Many symptoms of low blood sugar are similar to those of a cold. You should always test to know for sure.
Having diabetes is like trying to keep the peace between two feuding side of your family: the Lows and the Highs. You get pretty good at avoiding them, but then you unexpectedly bump into Aunt Low in the grocery store, and there’s now avoiding her.
Low blood sugar, or hypoglycemia, (or just “a hypo”) happens when insulin has actually done its job too well and has transferred glucose from your blood to your cells so effectively that your blood sugar goes low, increasing the risk of insulin shock. It can happen if you don’t eat enough carbohydrates, exercise more than planned, inject too much insulin, or for reasons yet unknown (like it’s Tuesday and your blood sugar hates you).
Low blood sugar generally kicks in at 70 mg/dL or less, but target glucose levels vary, so be sure to talk to your doctor about what levels are healthy for you. Everyone will react to a low differently, so it’s important to be aware of all the signs and be ready to react. Here are 14 signs of low blood glucose:
Not being able to think clearly or concentrate is also a sign of high blood sugar, so it’s important to test to know for sure. If your confusion becomes severe, you may not realize you need to test your blood sugar, so react to this one early.
Is the room spinning? Is getting from point A to point B suddenly a monumental undertaking? Check your levels. Low blood sugar can mess with your physical and mental coordination and leave you feeling dizzy and lightheaded.
3. You’re so very hungry
When your blood glucose is low, your body needs quick-absorbing carbohydrates to quickly renew its glucose supply, and you may feel like you want to eat everything ever. If you’re low, the American Diabetes Association recommends eating 15 grams of carbohydrates (the amount in about half a cup of juice or soda) and then testing again after 15 minutes. But you may feel like you need 15,000 grams of carbohydrate.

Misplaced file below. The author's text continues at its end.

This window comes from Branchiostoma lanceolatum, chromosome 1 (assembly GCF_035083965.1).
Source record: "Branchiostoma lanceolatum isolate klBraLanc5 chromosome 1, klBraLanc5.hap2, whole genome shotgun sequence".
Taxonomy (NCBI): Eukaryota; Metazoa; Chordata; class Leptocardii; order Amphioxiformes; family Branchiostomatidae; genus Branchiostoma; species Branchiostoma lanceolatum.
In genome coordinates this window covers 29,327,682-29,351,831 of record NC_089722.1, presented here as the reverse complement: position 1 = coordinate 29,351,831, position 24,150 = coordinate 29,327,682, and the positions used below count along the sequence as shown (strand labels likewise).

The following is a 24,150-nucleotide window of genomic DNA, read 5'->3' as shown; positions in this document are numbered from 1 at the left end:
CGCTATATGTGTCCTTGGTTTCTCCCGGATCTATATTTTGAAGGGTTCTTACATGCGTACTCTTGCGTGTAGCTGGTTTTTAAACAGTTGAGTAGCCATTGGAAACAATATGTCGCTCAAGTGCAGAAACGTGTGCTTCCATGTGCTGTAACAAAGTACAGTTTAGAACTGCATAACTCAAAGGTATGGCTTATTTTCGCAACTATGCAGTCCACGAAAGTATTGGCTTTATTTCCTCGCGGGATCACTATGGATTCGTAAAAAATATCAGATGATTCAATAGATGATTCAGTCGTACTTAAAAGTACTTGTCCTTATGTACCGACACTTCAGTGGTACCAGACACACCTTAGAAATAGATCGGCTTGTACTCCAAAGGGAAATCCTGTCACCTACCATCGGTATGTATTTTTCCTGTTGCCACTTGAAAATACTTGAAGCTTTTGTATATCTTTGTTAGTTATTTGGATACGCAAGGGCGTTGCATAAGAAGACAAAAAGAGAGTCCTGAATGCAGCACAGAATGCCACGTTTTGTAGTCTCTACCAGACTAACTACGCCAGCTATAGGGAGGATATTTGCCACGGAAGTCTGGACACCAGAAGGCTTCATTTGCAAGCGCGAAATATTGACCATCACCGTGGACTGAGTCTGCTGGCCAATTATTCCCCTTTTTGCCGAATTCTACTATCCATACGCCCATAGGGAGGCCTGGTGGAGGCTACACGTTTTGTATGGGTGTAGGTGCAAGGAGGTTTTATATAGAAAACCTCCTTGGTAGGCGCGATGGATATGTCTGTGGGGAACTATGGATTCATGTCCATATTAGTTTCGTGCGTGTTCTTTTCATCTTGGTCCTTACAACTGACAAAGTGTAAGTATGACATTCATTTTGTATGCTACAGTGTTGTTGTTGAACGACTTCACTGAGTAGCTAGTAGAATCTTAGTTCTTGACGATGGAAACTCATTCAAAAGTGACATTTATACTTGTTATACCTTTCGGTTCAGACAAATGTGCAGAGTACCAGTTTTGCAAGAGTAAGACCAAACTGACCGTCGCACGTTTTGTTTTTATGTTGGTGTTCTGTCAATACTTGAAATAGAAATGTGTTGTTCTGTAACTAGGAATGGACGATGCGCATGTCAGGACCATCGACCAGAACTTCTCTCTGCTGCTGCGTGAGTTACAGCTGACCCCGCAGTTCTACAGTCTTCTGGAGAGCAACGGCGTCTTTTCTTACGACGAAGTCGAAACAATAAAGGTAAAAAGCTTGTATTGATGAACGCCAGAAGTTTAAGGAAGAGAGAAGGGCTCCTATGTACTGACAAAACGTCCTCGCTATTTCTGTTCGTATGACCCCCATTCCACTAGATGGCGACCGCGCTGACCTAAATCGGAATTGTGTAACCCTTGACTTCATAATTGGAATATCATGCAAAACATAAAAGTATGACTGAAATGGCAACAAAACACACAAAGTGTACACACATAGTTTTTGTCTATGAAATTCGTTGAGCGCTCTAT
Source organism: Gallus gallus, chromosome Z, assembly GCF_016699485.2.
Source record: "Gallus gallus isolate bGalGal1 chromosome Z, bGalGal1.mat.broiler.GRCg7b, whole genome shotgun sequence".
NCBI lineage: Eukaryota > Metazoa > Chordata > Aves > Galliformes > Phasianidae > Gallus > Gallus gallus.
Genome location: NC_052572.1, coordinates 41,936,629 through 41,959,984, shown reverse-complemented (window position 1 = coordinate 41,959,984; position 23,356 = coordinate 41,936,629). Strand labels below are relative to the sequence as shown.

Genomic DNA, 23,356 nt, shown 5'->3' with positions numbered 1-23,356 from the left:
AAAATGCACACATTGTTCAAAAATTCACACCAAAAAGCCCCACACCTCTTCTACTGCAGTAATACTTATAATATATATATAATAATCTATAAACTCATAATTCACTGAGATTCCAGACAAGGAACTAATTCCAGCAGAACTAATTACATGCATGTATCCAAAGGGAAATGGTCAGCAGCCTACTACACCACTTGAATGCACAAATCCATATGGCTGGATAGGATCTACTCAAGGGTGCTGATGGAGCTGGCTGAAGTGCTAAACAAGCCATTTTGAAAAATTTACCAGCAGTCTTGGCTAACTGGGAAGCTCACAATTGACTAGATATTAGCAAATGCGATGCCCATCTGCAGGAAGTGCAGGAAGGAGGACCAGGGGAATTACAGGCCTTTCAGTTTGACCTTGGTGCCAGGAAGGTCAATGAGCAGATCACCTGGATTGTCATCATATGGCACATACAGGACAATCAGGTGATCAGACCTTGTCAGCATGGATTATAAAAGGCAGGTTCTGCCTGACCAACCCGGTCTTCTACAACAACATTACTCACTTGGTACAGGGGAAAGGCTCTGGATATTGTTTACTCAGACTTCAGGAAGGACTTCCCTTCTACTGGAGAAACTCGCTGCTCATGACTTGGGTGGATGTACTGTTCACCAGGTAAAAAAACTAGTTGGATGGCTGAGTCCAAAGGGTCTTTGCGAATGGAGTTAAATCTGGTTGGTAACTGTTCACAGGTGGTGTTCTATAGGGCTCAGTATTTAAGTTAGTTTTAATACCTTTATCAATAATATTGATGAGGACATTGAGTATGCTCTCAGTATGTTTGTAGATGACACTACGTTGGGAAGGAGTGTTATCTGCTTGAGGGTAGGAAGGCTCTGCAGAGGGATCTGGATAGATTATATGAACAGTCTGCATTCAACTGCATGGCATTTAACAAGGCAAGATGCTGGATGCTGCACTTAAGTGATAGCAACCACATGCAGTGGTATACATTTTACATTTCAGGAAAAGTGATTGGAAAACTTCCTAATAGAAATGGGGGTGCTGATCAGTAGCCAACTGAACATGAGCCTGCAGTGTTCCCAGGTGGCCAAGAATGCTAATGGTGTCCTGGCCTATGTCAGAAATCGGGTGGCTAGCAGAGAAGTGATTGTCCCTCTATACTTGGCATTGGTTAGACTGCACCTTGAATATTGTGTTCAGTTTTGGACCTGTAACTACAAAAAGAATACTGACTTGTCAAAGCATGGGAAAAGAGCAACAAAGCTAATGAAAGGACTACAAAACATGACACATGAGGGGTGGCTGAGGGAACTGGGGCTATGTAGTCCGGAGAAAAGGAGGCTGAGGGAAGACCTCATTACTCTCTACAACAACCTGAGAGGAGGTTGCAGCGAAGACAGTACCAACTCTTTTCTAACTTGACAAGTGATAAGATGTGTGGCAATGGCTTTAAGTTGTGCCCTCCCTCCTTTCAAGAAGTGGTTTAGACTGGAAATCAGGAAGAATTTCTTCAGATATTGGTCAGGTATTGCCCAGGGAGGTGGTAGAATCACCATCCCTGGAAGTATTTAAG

Sweating can be one of the first signs of a hypo—it’s part of the body’s initial adrenaline-fueled “fight-or-flight” response. Low blood sugar can cause sweating regardless of the external temperature.
If your head hurts it’s probably a good idea to check your levels. Low blood sugar can cause a headache, and other causes of a headache, like sickness, can also affect your glucose levels.
Fatigue, sleepiness, and weakness are classic signs of a low, though confusingly, they can also signal high blood sugar. It is essential that you test or get some carbohydrates quick if you are low, even if all you want to do is lie down. If your blood sugar drops too low, you could have a seizure or go into a coma.
7. Tingling skin
That tingling feeling can be caused by the release of adrenaline, especially if you feel tingling in the lips, tongue, or cheeks.
8. Severe mood changes
Dropping glucose can cause sudden, unexplained mood changes. If you’re suddenly nervous, anxious, grumpy, irritable, angry, irrational, or just want everyone to leave you alone, you may be having a low. If so, have some carbs and you’ll feel better. If the mood changes are not caused by low blood sugar, then you must be having a rough day and deserve some self-care online shopping.